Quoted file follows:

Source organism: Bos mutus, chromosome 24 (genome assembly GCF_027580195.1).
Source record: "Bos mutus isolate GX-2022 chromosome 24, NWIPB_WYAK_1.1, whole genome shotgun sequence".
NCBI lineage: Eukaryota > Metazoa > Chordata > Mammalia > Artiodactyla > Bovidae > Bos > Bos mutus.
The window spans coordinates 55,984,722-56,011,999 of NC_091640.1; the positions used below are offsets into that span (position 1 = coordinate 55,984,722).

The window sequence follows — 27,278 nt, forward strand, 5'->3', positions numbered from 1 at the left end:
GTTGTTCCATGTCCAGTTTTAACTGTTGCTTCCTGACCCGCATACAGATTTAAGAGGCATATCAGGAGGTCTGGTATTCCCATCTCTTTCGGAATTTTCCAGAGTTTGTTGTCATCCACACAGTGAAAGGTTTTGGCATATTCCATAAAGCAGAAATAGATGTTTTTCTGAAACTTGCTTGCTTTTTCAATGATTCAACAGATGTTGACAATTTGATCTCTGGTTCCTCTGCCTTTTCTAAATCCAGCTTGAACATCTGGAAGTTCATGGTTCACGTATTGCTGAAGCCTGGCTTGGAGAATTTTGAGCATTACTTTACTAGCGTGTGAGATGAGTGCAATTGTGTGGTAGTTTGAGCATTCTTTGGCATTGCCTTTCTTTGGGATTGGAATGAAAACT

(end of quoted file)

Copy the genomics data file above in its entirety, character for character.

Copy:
Source organism: Bos mutus, chromosome 24 (genome assembly GCF_027580195.1).
Source record: "Bos mutus isolate GX-2022 chromosome 24, NWIPB_WYAK_1.1, whole genome shotgun sequence".
NCBI lineage: Eukaryota > Metazoa > Chordata > Mammalia > Artiodactyla > Bovidae > Bos > Bos mutus.
The window spans coordinates 55,984,722-56,011,999 of NC_091640.1; the positions used below are offsets into that span (position 1 = coordinate 55,984,722).

The window sequence follows — 27,278 nt, forward strand, 5'->3', positions numbered from 1 at the left end:
GTTGTTCCATGTCCAGTTTTAACTGTTGCTTCCTGACCCGCATACAGATTTAAGAGGCATATCAGGAGGTCTGGTATTCCCATCTCTTTCGGAATTTTCCAGAGTTTGTTGTCATCCACACAGTGAAAGGTTTTGGCATATTCCATAAAGCAGAAATAGATGTTTTTCTGAAACTTGCTTGCTTTTTCAATGATTCAACAGATGTTGACAATTTGATCTCTGGTTCCTCTGCCTTTTCTAAATCCAGCTTGAACATCTGGAAGTTCATGGTTCACGTATTGCTGAAGCCTGGCTTGGAGAATTTTGAGCATTACTTTACTAGCGTGTGAGATGAGTGCAATTGTGTGGTAGTTTGAGCATTCTTTGGCATTGCCTTTCTTTGGGATTGGAATGAAAACT